Ordination Rites: Ordination of a Deacon 16-20

Before we get to the meaty consecration, let’s look at the rituals in between the candidate’s promises and the bishop’s long prayer. First up, the candidate promises obedience to his present and future bishops:


16. Then the candidate goes to the bishop and, kneeling be­fore him, places his joined hands between those of the bishop. If this gesture seems less suitable in some places, the conference of bishops may choose another gesture or sign.

I’m not familiar with cultures in which the grasping of joined hands would be less suitable. We have a few readers outside the Americas; what, if anything, have you seen?

If the bishop is the candidate’s own Ordinary, he asks:

Do you promise respect and obedience to me and my successors?


I do.

If the bishop is not the candidate’s own Ordinary, he asks:

Do you promise respect and obedience to your Ordinary?


I do.


May God who has begun the good work in you bring it to fulfillment.


17. Then all stand, and the bishop, without his miter, invites the people to pray:

My dear people, let us pray that the all-powerful Father will pour out his blessing on this servant of his, whom he receives into the holy order of deacons.

Deacon (except during the Easter season):

Let us kneel.


18. The candidate prostrates himself and, except during the Easter season, the rest kneel at their places.

The cantors begin the litany (see Chapter VI); they may add, at the proper place, names of other saints (for example, the patron saint, the titular of the church, the founder of the church, the patron saint of the one to be ordained) or peti­tions suitable to the occasion.

These are interesting instructions. Certainly, the names of deacon-saints should be added, I would think. This link sends you to a combined listing of Roman, Orthodox, Anglican, and Lutheran deacons, and this one gives a chant version of a litany of deacon-saints.

19. The bishop alone stands and, with his hands joined, sings or says:

Lord God, hear our petitions and give your help to this act of our ministry.

We judge this man worthy to serve as deacon and we ask you to bless him and make him holy.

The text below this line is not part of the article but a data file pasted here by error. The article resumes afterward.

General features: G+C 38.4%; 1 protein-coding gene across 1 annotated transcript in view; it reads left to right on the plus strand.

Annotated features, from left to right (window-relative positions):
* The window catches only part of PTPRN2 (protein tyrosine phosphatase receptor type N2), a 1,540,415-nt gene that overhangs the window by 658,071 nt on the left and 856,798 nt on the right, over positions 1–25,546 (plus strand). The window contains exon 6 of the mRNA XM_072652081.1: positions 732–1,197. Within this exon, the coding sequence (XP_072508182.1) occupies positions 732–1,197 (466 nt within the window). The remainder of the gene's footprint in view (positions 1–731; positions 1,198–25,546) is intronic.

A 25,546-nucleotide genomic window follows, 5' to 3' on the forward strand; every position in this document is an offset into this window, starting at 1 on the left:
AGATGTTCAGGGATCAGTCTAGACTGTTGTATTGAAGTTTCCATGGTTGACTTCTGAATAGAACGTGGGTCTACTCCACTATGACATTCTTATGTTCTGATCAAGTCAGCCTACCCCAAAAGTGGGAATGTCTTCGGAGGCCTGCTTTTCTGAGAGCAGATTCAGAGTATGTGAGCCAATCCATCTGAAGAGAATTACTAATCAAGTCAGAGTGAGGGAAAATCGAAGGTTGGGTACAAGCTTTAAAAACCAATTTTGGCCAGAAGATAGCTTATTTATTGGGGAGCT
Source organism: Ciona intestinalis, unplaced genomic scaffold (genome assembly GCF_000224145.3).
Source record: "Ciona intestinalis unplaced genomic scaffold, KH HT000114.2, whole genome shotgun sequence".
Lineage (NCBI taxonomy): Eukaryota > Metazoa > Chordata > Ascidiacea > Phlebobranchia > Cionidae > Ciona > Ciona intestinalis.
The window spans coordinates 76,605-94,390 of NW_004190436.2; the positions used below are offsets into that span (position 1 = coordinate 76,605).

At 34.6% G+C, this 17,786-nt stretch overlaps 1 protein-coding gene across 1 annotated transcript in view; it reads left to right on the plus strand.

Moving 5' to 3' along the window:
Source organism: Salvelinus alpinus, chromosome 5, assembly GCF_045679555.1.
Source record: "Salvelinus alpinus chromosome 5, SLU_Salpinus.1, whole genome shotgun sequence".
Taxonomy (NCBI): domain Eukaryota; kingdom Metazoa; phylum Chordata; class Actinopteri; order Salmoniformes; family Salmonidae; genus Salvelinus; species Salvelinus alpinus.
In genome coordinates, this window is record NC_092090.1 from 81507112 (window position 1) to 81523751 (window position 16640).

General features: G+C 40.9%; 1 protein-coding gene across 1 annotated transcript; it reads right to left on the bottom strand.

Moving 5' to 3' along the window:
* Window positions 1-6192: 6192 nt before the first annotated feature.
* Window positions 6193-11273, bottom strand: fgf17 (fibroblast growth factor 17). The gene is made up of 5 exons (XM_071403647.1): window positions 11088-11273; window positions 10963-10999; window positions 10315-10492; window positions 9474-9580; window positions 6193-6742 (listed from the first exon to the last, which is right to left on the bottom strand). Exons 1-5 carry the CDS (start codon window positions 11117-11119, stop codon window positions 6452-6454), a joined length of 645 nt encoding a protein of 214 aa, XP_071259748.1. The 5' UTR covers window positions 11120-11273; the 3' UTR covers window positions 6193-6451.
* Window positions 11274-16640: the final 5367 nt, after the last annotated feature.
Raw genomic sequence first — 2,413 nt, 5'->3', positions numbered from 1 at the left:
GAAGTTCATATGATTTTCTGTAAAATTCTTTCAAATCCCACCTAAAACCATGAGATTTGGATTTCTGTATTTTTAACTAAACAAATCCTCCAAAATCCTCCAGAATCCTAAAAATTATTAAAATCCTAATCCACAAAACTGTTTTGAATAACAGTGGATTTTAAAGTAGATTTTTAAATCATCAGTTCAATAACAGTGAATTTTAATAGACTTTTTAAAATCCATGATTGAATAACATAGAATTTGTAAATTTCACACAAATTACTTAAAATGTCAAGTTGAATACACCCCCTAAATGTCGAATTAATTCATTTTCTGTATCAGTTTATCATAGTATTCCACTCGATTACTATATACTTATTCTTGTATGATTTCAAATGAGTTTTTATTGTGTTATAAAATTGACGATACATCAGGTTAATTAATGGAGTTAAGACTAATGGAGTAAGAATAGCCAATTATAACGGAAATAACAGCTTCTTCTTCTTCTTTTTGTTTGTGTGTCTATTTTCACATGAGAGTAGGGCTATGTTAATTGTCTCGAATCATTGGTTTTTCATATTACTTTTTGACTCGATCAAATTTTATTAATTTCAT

Grant this through Christ our Lord.




Let us stand.


20. Then all stand. The candidate goes to the bishop and kneels before him. The bishop lays his hands on the candi­date’s head, in silence.

For a Roman ordination, the full lists above are not appropriate, but more attention could be given the litany of saints in this liturgy. Other comments?

About catholicsensibility

Todd lives in Minnesota, serving a Catholic parish as a lay minister.
This entry was posted in Ordination Rites, post-conciliar liturgy documents, Rites. Bookmark the permalink.

1 Response to Ordination Rites: Ordination of a Deacon 16-20

  1. In my experience, the promise of obedience is a surprisingly prominent part of the ordination liturgy. The first time I saw it I was (predictably) cynical about it: “well of course the promise of obedience gets as much attention as the laying on of hands; this is the Church, after all.”

    But at my own ordination, I was surprised at how moving I found this part. Perhaps because the bishop was about to retire and I knew that I would soon be serving under his as-yet-unnamed successor, I felt a real sense that I was vowing obedience to the apostolic office and not to the individual man. For some reason, this gave me a deep sense of the continuity of the apostolic ministry down through the ages.

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